The Employment Appeal Tribunal (EAT) has ruled that an entrepreneurial nurse who was sacked from the recruitment agency she founded after being accused of involvement in ‘massaging’ the books was fairly dismissed on the basis of a reasonable belief that she had flouted her duties as a director.
The nurse had established the apparently flourishing agency, in which she held a senior position and a substantial number of shares. However, she was accused of playing a part in ‘flattering’ the company’s accounts so as to inflate its value by £9.9 million. She was ultimately dismissed on grounds of gross misconduct.
In pursuing complaints of unfair dismissal, sex discrimination and victimisation before the Employment Tribunal (ET), she argued that she had been persecuted for making protected disclosures and that the process leading up to her dismissal was a sham. She submitted that her expulsion from the business had been ‘pre-ordained’.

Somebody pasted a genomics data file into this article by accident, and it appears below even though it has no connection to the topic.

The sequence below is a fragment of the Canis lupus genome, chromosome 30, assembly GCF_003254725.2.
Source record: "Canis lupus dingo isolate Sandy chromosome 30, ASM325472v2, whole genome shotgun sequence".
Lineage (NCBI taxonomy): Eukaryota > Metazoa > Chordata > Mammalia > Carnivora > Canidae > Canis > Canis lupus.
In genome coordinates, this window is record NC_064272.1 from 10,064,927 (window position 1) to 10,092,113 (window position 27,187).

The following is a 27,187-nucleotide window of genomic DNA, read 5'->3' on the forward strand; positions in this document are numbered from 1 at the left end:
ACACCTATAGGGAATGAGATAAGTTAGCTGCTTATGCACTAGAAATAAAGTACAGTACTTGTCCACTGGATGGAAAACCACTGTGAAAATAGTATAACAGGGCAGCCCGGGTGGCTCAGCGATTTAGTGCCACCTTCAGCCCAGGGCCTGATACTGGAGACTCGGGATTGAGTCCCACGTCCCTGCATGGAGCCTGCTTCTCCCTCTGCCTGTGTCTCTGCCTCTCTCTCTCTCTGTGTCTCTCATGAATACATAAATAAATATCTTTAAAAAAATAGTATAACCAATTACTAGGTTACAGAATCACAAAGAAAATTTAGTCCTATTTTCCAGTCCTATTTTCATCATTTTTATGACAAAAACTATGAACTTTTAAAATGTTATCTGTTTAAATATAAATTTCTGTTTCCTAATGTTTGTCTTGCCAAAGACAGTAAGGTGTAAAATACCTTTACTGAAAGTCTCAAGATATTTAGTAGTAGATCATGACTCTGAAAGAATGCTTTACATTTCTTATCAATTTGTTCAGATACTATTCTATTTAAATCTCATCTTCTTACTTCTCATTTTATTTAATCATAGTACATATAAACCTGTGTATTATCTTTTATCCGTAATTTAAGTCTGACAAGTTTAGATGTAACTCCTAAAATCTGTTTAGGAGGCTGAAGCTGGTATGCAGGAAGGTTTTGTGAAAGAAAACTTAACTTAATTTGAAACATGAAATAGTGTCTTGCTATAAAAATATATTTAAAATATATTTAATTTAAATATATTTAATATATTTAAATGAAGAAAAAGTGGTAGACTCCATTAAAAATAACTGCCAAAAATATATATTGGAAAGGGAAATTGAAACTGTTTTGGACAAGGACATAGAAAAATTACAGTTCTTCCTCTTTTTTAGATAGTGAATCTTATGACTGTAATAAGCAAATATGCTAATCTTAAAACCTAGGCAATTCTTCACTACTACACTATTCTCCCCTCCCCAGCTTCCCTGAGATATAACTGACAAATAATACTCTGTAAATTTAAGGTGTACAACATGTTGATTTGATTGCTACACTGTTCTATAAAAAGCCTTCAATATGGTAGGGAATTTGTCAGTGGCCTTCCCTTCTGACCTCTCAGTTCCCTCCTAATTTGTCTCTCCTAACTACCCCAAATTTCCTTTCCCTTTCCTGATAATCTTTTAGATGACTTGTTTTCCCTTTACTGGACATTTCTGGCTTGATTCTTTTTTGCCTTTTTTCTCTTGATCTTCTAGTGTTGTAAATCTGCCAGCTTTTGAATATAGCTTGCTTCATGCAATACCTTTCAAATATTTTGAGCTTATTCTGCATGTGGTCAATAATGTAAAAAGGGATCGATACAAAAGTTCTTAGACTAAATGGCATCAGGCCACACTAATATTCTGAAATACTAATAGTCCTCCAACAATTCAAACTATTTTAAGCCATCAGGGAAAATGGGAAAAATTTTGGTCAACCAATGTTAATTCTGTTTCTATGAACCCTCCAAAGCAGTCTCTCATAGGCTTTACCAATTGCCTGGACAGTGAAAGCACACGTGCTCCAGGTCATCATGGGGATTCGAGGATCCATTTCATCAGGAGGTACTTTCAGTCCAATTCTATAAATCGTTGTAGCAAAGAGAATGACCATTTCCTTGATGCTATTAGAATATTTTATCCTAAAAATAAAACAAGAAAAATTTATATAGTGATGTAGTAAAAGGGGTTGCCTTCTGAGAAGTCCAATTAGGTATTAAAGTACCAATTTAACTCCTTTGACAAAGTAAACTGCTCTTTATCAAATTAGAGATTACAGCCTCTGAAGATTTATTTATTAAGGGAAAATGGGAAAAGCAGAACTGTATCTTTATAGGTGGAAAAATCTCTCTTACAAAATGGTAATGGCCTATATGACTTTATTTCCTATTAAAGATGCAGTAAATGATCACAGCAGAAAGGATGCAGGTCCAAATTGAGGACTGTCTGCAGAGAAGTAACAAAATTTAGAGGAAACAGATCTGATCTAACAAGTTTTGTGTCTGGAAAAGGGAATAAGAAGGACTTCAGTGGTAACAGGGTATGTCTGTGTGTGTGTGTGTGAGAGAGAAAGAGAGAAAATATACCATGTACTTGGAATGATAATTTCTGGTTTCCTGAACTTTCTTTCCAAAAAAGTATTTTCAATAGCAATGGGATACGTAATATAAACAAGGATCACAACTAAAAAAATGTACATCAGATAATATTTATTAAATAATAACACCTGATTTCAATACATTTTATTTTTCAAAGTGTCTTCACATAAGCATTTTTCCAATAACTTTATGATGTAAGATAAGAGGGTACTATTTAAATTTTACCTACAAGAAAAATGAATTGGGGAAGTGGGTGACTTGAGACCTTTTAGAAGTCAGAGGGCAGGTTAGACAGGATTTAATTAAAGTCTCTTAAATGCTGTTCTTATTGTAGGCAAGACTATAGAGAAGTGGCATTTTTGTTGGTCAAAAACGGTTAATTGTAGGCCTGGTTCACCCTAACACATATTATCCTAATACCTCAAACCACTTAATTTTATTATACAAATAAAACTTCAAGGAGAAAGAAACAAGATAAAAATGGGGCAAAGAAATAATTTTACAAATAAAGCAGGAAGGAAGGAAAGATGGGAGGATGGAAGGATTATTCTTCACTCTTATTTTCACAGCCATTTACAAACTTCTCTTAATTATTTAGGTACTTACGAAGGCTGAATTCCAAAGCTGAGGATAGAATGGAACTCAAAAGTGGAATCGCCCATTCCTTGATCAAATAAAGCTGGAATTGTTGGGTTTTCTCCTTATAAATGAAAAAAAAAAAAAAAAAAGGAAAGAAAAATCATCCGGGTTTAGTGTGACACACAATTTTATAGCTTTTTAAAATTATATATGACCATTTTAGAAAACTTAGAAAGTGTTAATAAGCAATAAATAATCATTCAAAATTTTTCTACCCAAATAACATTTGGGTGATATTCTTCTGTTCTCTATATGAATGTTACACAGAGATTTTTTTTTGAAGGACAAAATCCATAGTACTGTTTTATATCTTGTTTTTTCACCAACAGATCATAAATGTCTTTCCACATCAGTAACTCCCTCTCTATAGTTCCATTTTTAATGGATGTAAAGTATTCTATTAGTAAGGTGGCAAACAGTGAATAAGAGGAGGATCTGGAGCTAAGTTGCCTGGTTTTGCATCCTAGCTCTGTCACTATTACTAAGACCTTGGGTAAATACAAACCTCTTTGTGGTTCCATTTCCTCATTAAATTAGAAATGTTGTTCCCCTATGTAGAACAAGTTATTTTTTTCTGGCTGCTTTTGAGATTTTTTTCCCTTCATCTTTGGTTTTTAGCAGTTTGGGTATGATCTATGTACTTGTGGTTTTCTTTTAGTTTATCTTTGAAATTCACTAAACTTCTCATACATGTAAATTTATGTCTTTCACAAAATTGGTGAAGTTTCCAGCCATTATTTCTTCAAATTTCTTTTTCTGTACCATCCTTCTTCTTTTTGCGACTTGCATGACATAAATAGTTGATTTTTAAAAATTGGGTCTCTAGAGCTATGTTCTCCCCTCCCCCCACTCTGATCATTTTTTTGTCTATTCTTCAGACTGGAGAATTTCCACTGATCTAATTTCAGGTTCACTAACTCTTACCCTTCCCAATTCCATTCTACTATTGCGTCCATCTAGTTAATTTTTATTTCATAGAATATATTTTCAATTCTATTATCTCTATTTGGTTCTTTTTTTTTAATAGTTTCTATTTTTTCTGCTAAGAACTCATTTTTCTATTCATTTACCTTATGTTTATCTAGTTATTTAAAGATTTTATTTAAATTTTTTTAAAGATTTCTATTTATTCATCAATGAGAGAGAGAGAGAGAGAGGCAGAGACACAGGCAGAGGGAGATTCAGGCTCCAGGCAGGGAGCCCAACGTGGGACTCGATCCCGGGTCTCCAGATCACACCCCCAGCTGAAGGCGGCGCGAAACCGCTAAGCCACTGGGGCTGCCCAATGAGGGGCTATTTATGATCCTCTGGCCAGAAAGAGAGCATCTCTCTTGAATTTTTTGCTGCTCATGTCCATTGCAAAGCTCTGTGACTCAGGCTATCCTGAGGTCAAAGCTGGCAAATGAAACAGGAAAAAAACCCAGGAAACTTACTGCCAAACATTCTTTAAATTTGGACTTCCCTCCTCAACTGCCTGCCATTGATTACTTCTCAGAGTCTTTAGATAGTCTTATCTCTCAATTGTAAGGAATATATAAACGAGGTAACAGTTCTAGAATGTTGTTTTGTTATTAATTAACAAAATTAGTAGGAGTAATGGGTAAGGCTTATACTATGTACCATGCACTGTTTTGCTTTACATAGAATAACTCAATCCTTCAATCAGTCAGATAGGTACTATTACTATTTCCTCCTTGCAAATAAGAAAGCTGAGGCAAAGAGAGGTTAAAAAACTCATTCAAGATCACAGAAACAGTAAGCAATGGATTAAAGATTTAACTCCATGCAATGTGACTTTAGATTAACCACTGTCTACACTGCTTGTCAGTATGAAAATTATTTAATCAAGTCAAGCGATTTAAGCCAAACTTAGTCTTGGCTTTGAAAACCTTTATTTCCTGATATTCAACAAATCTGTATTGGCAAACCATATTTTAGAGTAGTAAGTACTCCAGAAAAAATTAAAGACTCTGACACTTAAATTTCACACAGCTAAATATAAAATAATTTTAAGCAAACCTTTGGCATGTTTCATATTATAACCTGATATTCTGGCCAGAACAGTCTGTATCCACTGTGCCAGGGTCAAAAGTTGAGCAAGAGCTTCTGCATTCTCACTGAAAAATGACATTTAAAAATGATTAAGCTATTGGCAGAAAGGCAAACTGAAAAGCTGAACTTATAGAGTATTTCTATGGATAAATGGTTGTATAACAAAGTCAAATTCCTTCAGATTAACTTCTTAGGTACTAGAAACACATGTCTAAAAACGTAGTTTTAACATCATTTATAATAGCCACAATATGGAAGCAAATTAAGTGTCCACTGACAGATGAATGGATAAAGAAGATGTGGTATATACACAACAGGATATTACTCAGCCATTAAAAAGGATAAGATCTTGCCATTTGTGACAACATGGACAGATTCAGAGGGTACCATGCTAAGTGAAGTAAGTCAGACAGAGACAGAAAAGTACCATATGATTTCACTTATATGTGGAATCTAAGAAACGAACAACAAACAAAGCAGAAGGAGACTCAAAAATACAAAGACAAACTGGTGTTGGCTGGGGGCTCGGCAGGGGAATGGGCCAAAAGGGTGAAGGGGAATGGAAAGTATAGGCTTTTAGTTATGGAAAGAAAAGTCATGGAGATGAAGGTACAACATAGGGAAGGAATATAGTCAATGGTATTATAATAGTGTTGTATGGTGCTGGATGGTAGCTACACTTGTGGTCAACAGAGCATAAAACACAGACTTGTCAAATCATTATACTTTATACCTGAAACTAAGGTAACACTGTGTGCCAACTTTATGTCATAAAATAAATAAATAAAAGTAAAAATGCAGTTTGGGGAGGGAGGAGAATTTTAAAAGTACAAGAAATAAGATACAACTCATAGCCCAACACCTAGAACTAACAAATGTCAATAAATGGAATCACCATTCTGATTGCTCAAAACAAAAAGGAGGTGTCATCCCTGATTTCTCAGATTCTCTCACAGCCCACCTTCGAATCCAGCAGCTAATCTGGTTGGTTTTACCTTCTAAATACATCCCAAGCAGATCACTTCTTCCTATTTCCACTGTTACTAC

Following a 15-day hearing, her case was rejected in its entirety by the ET in an 84-page decision. The ET found that her dismissal had not been influenced by her sex or by any protected acts or disclosures. The procedure followed had been fair and her dismissal fell within the range of reasonable responses to what her bosses genuinely believed was her gross misconduct.
In dismissing her appeal, the EAT found that she had been given a fair opportunity to respond to accusations of bad faith. His Honour Judge Peter Clark ruled, “Far from arriving at legally perverse conclusions, we are satisfied that the ET has demonstrated clear and logical reasons for its wholly permissible findings.”